The Warhol Foundation has given significant grants to artist-centered organizations in the region that also receive CAH funding, including Washington Project for the Arts (WPA) and Transformer. WPA and Transformer have indicated that they will not be signing the amendment. The National Coalition Against Censorship (NCAC), a long-time grantee of the Foundation, and the American Civil Liberties Union (ACLU) of DC also intend to ask CAH to rescind the amendment.

“We fiercely condemn the DC Commission on the Arts & Humanities’ recent amendment to its grantees’ contracts; we stand with NCAC, the ACLU, and the DC-area arts community in their efforts to reject funder restrictions on artistic content. The amendment is a blatant attack on free speech and a direct threat to all artists and nonprofit organizations that produce challenging work, provide diverse perspectives, and confront social and/or political issues that are of vital importance to their communities. As a government agency, CAH has a responsibility to uphold First Amendment rights; it should immediately retract the amendment, which has stifling implications for freedom of artistic expression,” said Joel Wachs, President, The Andy Warhol Foundation for the Visual Arts.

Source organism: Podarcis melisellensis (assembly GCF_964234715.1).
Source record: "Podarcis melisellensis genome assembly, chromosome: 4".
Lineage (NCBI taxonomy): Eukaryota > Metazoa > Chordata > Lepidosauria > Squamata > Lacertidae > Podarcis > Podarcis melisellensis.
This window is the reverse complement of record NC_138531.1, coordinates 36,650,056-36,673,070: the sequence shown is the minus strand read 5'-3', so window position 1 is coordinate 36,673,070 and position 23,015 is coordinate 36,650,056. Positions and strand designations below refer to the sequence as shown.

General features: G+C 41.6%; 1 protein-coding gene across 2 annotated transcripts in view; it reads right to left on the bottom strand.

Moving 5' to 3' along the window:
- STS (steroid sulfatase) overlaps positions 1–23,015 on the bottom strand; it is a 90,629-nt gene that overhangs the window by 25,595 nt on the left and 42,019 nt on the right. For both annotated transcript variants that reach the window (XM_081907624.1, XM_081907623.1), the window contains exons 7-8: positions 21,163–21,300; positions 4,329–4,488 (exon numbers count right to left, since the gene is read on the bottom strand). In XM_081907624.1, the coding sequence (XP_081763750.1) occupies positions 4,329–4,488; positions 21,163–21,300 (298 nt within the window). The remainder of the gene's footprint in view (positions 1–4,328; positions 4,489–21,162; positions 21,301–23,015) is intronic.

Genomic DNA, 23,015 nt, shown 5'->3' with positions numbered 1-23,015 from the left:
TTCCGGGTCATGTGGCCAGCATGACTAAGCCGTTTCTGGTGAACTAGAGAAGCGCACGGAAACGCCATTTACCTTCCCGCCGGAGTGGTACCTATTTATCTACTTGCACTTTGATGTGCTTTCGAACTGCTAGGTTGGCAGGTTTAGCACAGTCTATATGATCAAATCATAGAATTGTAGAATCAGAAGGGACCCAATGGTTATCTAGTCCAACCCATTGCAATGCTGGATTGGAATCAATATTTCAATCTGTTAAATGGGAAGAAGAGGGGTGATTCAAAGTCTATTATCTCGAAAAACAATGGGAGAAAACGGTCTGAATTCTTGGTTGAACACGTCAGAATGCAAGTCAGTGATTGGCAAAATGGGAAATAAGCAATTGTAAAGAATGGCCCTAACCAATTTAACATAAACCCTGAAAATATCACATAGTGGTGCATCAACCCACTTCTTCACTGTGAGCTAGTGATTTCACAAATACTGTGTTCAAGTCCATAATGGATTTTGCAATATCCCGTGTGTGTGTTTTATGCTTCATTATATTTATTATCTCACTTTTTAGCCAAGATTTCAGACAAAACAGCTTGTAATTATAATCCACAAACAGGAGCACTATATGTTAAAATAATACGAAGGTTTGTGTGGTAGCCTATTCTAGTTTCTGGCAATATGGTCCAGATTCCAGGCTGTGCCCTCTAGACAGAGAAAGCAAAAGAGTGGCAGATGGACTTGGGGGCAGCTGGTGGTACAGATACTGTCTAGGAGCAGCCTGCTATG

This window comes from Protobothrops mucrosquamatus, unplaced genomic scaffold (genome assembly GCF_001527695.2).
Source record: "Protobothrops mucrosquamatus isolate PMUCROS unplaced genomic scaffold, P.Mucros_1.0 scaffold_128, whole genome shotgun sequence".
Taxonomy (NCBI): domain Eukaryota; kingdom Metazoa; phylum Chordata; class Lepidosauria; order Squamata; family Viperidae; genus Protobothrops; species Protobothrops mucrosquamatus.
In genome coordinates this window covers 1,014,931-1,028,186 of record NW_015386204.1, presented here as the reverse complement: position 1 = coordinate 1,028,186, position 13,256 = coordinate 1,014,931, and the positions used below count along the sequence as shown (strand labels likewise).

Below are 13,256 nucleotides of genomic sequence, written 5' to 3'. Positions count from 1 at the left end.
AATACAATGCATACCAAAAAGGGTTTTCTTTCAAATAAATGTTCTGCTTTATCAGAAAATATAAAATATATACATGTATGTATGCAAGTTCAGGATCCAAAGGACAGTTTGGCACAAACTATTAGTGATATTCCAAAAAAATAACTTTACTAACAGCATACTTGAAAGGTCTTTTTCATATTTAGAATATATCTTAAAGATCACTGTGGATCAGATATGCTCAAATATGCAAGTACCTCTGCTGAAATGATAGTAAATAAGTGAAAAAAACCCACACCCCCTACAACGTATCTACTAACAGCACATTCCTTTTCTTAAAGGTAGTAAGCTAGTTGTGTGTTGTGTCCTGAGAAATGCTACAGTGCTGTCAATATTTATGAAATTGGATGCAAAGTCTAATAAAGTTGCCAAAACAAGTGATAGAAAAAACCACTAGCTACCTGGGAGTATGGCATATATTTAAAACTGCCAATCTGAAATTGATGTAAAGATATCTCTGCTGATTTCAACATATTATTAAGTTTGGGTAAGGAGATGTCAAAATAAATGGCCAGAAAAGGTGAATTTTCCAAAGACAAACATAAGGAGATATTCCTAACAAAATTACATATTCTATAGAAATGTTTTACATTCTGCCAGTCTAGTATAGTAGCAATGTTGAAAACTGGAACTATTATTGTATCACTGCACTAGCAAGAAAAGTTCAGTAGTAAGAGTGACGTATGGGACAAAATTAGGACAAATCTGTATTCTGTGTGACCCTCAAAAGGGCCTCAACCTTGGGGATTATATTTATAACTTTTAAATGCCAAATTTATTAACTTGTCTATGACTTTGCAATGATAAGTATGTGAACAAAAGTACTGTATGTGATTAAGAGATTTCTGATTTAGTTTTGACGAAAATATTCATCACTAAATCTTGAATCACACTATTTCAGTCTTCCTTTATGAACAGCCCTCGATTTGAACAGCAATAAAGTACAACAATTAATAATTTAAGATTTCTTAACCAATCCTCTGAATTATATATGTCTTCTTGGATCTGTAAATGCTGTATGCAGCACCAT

UPDATE 11/8/18, 3:50 PM: According to the Washington City Paper, Mayor Bowser is withdrawing the amendment. 

ABOUT THE ANDY WARHOL FOUNDATION FOR THE VISUAL ARTS: In accordance with Andy Warhol’s will, the mission of The Andy Warhol Foundation for the Visual Arts is the advancement of the visual arts. The Foundation manages an innovative and flexible grants program while also preserving Warhol’s legacy through creative and responsible licensing policies and extensive scholarly research for ongoing catalogue raisonné projects. To date, the Foundation has given over $200 million in cash grants to over 1,000 arts organizations in 49 states and abroad and has donated 52,786 works of art to 322 institutions worldwide.

More information about the Foundation is available at warholfoundation.org.

Andy Warhol,

Foundation President Responds to Tree of Life Synagogue Shooting

“We condemn the tragic shooting at the Tree of Life Synagogue in Pittsburgh, the city where our founder, Andy Warhol, was born and raised. We offer our sincere condolences to the friends and families of the victims of this tragedy. This act and all hateful acts of violence seek to silence and destroy communities that have a long history of being marginalized. We are reminded of the importance of diverse perspectives and why the Foundation actively works to fight inequities in our culture. In 1980, Warhol produced a series of portraits of notable Jewish thinkers and icons, entitled “Ten Portraits of Jews of the Twentieth Century.” We are sharing these images today to honor these leaders and to voice our support for the Jewish community at large,” Joel Wachs, President of The Andy Warhol Foundation for the Visual Arts. October 30, 2018.